Bush’s bombshell: I broke the law
This story should be as big as the midterms, but it won’t be. The U.S. media long ago determined that George W. Bush’s transgressions have ceased to be newsworthy. One of the reasons is that the Obama administration made the disastrous decision not to investigate Bush. That cop-out allows Bush to freely admit he approved torture:
Human rights experts have long pressed the administration of former president George W. Bush for details of who bore ultimate responsibility for approving the simulated drownings of CIA detainees, a practice that many international legal experts say was illicit torture. In a memoir due out Tuesday, Bush makes clear that he personally approved the use of that coercive technique against alleged Sept. 11 plotter Khalid Sheik Mohammed, an admission the human rights experts say could one day have legal consequences for him.
In his book, titled “Decision Points,” Bush recounts being asked by the CIA whether it could proceed with waterboarding Mohammed, who Bush said was suspected of knowing about still-pending terrorist plots against the United States. Bush writes that his reply was “Damn right” and states that he would make the same decision again to save lives, according to a someone close to Bush who has read the book.
Tom Malinowski, the Washington advocacy director for Human Rights Watch, said, “Waterboarding is broadly seen by legal experts around the world as torture, and it is universally prosecutable as a crime. The fact that none of us expect any serious consequences from this admission is what is most interesting.”
M. Cherif Boussiani, an emeritus law professor at DePaul University who co-chaired the U.N. experts committee that drafted the torture convention, said that Bush’s admission could theoretically expose him to prosecution. But he also said Bush must have presumed that he would have the government’s backing in any confrontation with others’ courts.
Georgetown University law professor David Cole, a long-standing critic of Bush’s interrogation and detention policies, called prosecution unlikely. “The fact that he did admit it suggests he believes he is politically immune from being held accountable. . . . But politics can change.”
The disparate threads of 2009/2010 politics come together in this admission:
First, it reminds us how radical Bush really was and why America recoiled in disgust, lurched left and elected a Democratic president.
Second, it highlights the irresponsibility of the press, who should be blasting this on every front page. Remember, the media still has agenda setting power and tells the public what matters.
Third, it bring into stark relief the political and moral tone-deafness of the Obama White House. If you can’t hold an American president accountable for breaking the law on a matter as grave as torture, then you have no moral authority — and questionable political acumen.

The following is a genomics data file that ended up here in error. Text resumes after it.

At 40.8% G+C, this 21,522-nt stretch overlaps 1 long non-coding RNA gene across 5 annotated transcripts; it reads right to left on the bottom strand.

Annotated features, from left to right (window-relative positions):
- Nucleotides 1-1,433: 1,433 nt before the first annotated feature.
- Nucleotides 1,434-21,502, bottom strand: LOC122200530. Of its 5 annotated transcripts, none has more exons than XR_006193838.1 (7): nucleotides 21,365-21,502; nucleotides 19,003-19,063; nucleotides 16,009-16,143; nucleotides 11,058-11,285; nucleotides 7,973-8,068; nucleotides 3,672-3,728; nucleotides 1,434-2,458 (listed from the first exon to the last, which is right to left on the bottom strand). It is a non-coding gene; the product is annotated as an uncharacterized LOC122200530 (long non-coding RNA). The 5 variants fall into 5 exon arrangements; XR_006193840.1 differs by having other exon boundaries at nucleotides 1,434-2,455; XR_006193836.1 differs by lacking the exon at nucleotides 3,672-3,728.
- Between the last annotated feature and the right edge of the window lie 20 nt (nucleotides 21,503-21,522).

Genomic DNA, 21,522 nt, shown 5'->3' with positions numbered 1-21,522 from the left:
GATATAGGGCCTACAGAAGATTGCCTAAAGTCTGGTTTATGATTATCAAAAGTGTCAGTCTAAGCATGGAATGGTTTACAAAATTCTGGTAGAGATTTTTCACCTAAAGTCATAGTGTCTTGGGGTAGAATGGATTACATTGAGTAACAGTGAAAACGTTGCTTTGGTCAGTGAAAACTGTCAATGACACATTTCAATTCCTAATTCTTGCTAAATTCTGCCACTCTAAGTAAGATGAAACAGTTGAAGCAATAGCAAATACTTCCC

Fourth, it explains why someone like Sarah Palin can get elected president.
Fifth, it is yet another vindication of the progressive community, whose warnings about Bush, Cheney, Rumsfeld, Bybee, Yoo, Rove, Rice, Ashcroft, etc. have proven to be prescient.
The final insult is that it takes Darrell Issa to threaten investigations of Bush while Democrats mope around after their midterm drubbing:
Rep. Darrell Issa (R-Calif.) pledged on Wednesday to investigate both Barack Obama and George W. Bush with his newfound subpoena power when he takes over as chairman of the House Oversight and Government Reform Committee.
“I’m going to be investigating a president of my own party, because many of the issues we’re working on began [with] President Bush or even before, and haven’t been solved,” Issa said during an interview on MSNBC’s “The Daily Rundown.”
America is not America if we lose our moral compass. It matters not one iota if round-the-clock indoctrination by the rightwing noise machine numbs the majority of our citizens and makes the unacceptable acceptable to them. The rest of us must speak out forcefully in defense of the fundamental principles that undergird our nation.
Don’t listen to me, listen to the Bible: “For what shall it profit a man, if he shall gain the whole world, and lose his own soul?”
UPDATE: Marcy raises an intriguing point about Bush’s confession:
At least from Smith’s description, it appears that Bush says nothing about approving the waterboarding of Abu Zubaydah (nor the reported waterboarding of Ibn Sheikh al-Libi). Mind you, Ron Suskind has reported that Bush was intimately, almost gleefully, involved in ordering torture for Abu Zubaydah. But Bush doesn’t cop to that in his book. Now, there may be good reason for that. After all, John Yoo had not yet written the memo claiming that waterboarding did not amount to torture at the time Abu Zubaydah was first tortured.
According to multiple reports, the White House–Alberto Gonzales at least, if not his boss–approved the torture of Abu Zubaydah on a daily basis. And when you read the Bybee Memo and the OPR Report on it, it’s very clear that the memo carved out legal authorization specifically for the torture directly authorized by the President. Indeed, the White House’s prior approval for torture–potentially up to and including waterboarding–may explain the urgency behind the memo in the first place, to provide retroactive legal cover for Bush’s unilateral disregard for US laws prohibiting torture.